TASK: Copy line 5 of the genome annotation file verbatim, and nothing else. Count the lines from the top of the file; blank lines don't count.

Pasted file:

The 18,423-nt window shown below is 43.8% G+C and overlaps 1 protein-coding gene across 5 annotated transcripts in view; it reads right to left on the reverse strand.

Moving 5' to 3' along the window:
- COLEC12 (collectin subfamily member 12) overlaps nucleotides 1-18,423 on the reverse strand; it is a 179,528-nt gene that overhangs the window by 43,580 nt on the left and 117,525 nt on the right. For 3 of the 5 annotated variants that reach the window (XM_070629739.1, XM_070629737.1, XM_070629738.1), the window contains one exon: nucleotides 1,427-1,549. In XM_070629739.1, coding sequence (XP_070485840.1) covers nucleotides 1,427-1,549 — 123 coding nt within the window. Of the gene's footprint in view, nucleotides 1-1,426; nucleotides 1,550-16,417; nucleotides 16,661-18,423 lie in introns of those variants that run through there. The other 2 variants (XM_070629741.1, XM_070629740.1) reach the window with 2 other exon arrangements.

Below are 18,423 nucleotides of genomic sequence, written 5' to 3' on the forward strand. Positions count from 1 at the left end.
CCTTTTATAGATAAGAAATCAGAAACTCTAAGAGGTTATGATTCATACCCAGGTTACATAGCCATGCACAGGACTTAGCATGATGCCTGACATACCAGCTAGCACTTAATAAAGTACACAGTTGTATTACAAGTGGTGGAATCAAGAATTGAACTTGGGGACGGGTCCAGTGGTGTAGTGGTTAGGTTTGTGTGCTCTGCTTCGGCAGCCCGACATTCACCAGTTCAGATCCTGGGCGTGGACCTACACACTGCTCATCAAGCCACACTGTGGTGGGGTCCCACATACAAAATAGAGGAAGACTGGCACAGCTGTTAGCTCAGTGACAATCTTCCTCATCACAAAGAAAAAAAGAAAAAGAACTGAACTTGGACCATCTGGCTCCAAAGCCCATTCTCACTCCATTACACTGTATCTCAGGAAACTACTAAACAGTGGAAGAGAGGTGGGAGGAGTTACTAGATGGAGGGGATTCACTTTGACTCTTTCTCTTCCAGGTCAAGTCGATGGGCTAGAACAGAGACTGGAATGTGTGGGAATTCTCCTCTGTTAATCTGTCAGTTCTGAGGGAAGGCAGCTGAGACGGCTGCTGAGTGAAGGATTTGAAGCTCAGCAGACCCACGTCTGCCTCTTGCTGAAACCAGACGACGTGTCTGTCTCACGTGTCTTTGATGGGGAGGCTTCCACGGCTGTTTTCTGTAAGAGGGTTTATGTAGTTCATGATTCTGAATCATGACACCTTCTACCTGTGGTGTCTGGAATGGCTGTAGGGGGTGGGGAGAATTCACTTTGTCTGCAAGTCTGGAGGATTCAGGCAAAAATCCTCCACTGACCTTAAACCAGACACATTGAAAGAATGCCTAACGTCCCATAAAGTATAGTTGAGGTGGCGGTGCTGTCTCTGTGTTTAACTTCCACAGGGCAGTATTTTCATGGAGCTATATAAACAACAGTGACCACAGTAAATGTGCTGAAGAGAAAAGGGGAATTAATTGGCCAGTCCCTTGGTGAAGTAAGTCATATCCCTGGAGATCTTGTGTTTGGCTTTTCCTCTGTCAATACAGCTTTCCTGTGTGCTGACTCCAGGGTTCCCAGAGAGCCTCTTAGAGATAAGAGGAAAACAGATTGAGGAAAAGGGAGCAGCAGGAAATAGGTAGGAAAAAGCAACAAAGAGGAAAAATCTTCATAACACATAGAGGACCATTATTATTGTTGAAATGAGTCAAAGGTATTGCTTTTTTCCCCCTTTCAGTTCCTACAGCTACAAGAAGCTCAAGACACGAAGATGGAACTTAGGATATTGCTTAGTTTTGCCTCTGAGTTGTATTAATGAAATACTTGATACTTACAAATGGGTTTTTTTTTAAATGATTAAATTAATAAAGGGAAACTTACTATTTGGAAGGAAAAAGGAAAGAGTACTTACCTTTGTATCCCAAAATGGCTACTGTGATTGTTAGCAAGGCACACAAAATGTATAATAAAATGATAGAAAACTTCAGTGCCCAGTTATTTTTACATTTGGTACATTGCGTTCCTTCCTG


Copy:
CCTTTTATAGATAAGAAATCAGAAACTCTAAGAGGTTATGATTCATACCCAGGTTACATAGCCATGCACAGGACTTAGCATGATGCCTGACATACCAGCTAGCACTTAATAAAGTACACAGTTGTATTACAAGTGGTGGAATCAAGAATTGAACTTGGGGACGGGTCCAGTGGTGTAGTGGTTAGGTTTGTGTGCTCTGCTTCGGCAGCCCGACATTCACCAGTTCAGATCCTGGGCGTGGACCTACACACTGCTCATCAAGCCACACTGTGGTGGGGTCCCACATACAAAATAGAGGAAGACTGGCACAGCTGTTAGCTCAGTGACAATCTTCCTCATCACAAAGAAAAAAAGAAAAAGAACTGAACTTGGACCATCTGGCTCCAAAGCCCATTCTCACTCCATTACACTGTATCTCAGGAAACTACTAAACAGTGGAAGAGAGGTGGGAGGAGTTACTAGATGGAGGGGATTCACTTTGACTCTTTCTCTTCCAGGTCAAGTCGATGGGCTAGAACAGAGACTGGAATGTGTGGGAATTCTCCTCTGTTAATCTGTCAGTTCTGAGGGAAGGCAGCTGAGACGGCTGCTGAGTGAAGGATTTGAAGCTCAGCAGACCCACGTCTGCCTCTTGCTGAAACCAGACGACGTGTCTGTCTCACGTGTCTTTGATGGGGAGGCTTCCACGGCTGTTTTCTGTAAGAGGGTTTATGTAGTTCATGATTCTGAATCATGACACCTTCTACCTGTGGTGTCTGGAATGGCTGTAGGGGGTGGGGAGAATTCACTTTGTCTGCAAGTCTGGAGGATTCAGGCAAAAATCCTCCACTGACCTTAAACCAGACACATTGAAAGAATGCCTAACGTCCCATAAAGTATAGTTGAGGTGGCGGTGCTGTCTCTGTGTTTAACTTCCACAGGGCAGTATTTTCATGGAGCTATATAAACAACAGTGACCACAGTAAATGTGCTGAAGAGAAAAGGGGAATTAATTGGCCAGTCCCTTGGTGAAGTAAGTCATATCCCTGGAGATCTTGTGTTTGGCTTTTCCTCTGTCAATACAGCTTTCCTGTGTGCTGACTCCAGGGTTCCCAGAGAGCCTCTTAGAGATAAGAGGAAAACAGATTGAGGAAAAGGGAGCAGCAGGAAATAGGTAGGAAAAAGCAACAAAGAGGAAAAATCTTCATAACACATAGAGGACCATTATTATTGTTGAAATGAGTCAAAGGTATTGCTTTTTTCCCCCTTTCAGTTCCTACAGCTACAAGAAGCTCAAGACACGAAGATGGAACTTAGGATATTGCTTAGTTTTGCCTCTGAGTTGTATTAATGAAATACTTGATACTTACAAATGGGTTTTTTTTTAAATGATTAAATTAATAAAGGGAAACTTACTATTTGGAAGGAAAAAGGAAAGAGTACTTACCTTTGTATCCCAAAATGGCTACTGTGATTGTTAGCAAGGCACACAAAATGTATAATAAAATGATAGAAAACTTCAGTGCCCAGTTATTTTTACATTTGGTACATTGCGTTCCTTCCTG